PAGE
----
In the pantheon of Ecuadorian leaders, Correa is fitting in nicely

Ok people bear with me for some history. Among its presidents, Ecuador can count Abdala Bucaram or “El Loco Ladron” (the crazy thief).  And,  in the 10 years between “El Loco” and Correa, the presidency changed hands 7 times!!

So in some ways Correa is an outlier in that he’s been in there for almost 9 years now.

But in other ways, it’s meet the new loco, same as the old loco

So most recently, Rafa got epically trolled by a future voter:

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Later that week, he also tweeted out the following:

Did I mention he has a PhD in economics from the University of Illinois?

6 degrees of Hugo

A recent article in Reuters talks about a new college course offered in Venezuela called “Studies of the Thoughts of the Supreme Commander Hugo Chavez.”  It was created by the military and so far more than 10,000 students have enrolled.  There are so many howlers in the article (even the name of the class is awesome) that I decided to just list my favorites:

1. “Students rise to their feet as a uniformed Venezuelan brigadier-general enters a large classroom at a Caracas military institute and proclaims: ‘Chavez lives!’ In unison, they reply: ‘The fight goes on!'”  Of course they do!  This seems appropriate for a college class.

2. “The course, which can form part of a degree or post-graduate studies, traces Chavez’s philosophical roots.”  And this is part of a degree or post-graduate studies?  Check out the incredible rigor of the course provided by this description: “The class analyzes Chavez’s boyhood in a rural shack, his love of baseball, his years in the military and failed coup attempt, the election victory that brought him to power, and the 1999-2013 presidency” 

or this (unintentionally hysterical) description by this student:Victor Flores, a military colonel, said he specially enjoyed learning personal anecdotes he had not heard before – about Chavez’s grandmother Rosa Ines, and another distant relative and revolutionary known as Maisanta.”

3. “‘At all times, he [Chavez] sought to imitate Christ in his actions,'” said Nerio Galban, secretary of the Bolivarian Military University of Venezuela where the course originated. Galban likened the Biblical story of Jesus feeding the five thousand to Chavez’s subsidized food programs. He compared Jesus’ healing of the sick to the “Miracle Mission” set up in 2004.”  Kevin says at this point Hugo has only miracle left in his bag!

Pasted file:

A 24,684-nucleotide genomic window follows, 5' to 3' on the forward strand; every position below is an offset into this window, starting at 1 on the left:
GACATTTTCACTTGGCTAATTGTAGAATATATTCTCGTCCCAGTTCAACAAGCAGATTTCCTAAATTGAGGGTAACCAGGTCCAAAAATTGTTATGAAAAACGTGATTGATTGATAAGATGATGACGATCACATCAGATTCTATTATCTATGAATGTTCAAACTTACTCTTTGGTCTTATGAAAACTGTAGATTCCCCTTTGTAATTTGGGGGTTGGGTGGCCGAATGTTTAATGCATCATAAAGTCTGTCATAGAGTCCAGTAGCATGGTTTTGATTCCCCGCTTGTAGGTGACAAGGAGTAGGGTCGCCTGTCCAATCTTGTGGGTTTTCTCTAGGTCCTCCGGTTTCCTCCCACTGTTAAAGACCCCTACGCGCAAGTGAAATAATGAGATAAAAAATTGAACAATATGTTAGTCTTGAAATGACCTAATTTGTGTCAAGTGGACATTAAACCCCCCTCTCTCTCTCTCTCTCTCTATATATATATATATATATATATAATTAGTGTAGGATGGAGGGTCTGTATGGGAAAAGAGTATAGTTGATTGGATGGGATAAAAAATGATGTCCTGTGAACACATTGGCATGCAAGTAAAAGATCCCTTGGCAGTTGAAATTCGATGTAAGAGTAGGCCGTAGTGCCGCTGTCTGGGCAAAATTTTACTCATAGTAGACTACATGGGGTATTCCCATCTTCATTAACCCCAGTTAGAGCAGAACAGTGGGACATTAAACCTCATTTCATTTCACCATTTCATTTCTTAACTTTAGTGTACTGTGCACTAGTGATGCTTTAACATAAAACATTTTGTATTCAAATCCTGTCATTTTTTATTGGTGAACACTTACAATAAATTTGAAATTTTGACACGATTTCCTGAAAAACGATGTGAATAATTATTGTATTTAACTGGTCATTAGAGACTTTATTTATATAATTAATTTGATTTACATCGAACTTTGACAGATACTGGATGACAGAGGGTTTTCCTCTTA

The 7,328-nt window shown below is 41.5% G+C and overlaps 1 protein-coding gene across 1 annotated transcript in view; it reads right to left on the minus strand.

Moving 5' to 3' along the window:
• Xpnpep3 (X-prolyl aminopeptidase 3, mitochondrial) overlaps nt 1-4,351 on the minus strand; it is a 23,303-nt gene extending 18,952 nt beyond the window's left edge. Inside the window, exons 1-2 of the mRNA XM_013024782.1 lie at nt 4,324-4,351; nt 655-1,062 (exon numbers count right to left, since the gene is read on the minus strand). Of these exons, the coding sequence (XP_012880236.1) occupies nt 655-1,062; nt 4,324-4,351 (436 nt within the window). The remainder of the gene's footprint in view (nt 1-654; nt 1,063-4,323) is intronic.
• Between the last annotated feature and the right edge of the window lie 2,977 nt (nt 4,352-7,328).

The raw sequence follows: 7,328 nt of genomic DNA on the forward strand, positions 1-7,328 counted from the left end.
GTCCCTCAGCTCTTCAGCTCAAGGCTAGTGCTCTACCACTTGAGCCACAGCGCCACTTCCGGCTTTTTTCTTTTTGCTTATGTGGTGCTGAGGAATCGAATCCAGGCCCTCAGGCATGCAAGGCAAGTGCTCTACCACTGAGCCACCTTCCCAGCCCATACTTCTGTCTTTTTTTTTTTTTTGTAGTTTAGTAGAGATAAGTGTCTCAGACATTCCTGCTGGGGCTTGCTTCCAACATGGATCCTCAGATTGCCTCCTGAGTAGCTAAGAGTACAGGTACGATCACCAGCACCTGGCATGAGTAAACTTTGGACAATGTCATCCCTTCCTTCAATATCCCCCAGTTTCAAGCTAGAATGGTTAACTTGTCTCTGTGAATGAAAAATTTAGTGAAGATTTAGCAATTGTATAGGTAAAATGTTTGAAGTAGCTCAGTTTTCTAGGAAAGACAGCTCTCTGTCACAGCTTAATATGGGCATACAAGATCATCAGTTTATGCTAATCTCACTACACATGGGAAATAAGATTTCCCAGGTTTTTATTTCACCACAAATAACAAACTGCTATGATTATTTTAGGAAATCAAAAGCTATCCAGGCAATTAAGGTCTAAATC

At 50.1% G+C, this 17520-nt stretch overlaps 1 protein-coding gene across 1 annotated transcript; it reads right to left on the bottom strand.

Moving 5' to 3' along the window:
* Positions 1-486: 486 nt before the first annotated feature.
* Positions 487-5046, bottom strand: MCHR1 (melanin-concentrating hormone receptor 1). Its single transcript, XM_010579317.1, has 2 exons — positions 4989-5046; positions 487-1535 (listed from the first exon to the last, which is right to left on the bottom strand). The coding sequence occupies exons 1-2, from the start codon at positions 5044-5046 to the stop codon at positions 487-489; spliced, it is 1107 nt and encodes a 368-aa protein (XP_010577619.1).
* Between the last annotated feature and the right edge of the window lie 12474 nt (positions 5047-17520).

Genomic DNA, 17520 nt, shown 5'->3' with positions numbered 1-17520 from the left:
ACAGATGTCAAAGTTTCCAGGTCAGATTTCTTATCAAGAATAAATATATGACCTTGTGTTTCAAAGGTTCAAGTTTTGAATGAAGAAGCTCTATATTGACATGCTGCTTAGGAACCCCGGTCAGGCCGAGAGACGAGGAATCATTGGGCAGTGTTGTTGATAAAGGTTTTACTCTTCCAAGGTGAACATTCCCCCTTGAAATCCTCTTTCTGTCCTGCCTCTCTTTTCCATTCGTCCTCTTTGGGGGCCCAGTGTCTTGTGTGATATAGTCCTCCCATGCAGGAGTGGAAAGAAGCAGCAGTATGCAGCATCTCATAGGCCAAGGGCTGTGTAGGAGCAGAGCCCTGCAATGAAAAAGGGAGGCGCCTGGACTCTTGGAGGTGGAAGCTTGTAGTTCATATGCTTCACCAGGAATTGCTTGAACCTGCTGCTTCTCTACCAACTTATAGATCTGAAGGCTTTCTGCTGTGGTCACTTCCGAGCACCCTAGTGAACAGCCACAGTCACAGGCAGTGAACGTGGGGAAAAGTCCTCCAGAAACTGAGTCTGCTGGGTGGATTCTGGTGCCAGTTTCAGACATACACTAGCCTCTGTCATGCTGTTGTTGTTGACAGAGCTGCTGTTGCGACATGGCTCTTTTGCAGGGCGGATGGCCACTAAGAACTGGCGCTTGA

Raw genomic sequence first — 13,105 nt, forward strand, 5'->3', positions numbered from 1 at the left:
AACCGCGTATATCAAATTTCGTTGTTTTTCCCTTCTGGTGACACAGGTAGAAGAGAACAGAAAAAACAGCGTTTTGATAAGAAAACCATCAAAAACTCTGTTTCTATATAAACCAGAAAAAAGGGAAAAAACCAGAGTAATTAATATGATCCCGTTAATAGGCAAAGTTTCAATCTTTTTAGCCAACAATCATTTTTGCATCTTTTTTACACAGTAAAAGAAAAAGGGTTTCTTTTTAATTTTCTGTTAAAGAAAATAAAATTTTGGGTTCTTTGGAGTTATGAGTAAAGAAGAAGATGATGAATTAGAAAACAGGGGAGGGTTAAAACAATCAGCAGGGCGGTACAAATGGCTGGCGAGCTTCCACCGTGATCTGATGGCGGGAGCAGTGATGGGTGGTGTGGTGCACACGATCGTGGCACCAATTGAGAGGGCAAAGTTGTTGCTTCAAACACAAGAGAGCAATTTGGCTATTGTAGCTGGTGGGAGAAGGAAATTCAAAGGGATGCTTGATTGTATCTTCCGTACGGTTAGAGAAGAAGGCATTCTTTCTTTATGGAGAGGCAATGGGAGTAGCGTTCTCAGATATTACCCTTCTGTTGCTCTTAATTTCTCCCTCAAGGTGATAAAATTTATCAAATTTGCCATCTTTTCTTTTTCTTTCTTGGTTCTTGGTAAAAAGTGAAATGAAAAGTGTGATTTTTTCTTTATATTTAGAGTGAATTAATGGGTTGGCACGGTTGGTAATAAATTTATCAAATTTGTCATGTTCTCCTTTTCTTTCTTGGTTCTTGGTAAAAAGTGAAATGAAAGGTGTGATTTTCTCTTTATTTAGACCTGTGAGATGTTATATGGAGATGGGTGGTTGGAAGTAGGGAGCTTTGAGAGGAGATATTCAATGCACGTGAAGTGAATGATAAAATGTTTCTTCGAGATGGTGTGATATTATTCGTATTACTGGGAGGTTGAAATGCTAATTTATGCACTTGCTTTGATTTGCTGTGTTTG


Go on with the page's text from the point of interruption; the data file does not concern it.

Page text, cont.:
Markets in everything, cringeworthy development edition

I saw an ad on my FB feed yesterday for a “Compassion Experience” in OKC.  A local church has set up a bunch of trailers to “look like” poor areas of the world, namely Uganda, India and Bolivia. Visitors walk through the exhibit while listening to the voices of real poor people who narrate their lives and explain how Jesus saved them from their grinding poverty.  I kid you not–I couldn’t make this stuff up even if I tried.

Here is the official description of the event:

Through over 3,000 square feet of interactive exhibit space, visitors will step inside daily life in a developing country — visiting homes, markets and schools — without getting on a plane. Through the use of an iPod and headset, each tour is guided by a child whose story starts in poverty but ends in hope. The event is an excellent opportunity to experience another culture and better understand the realities of global poverty. Don’t miss this life-changing event brought to you by Compassion International and Church of the Servant.

and here is the awesomely cringe-worth video.  I think the sentiment behind this is perhaps a good one, but the execution leaves a lot to be desired.  Now you can participate in poverty porn without ever leaving your doublewide in OKC.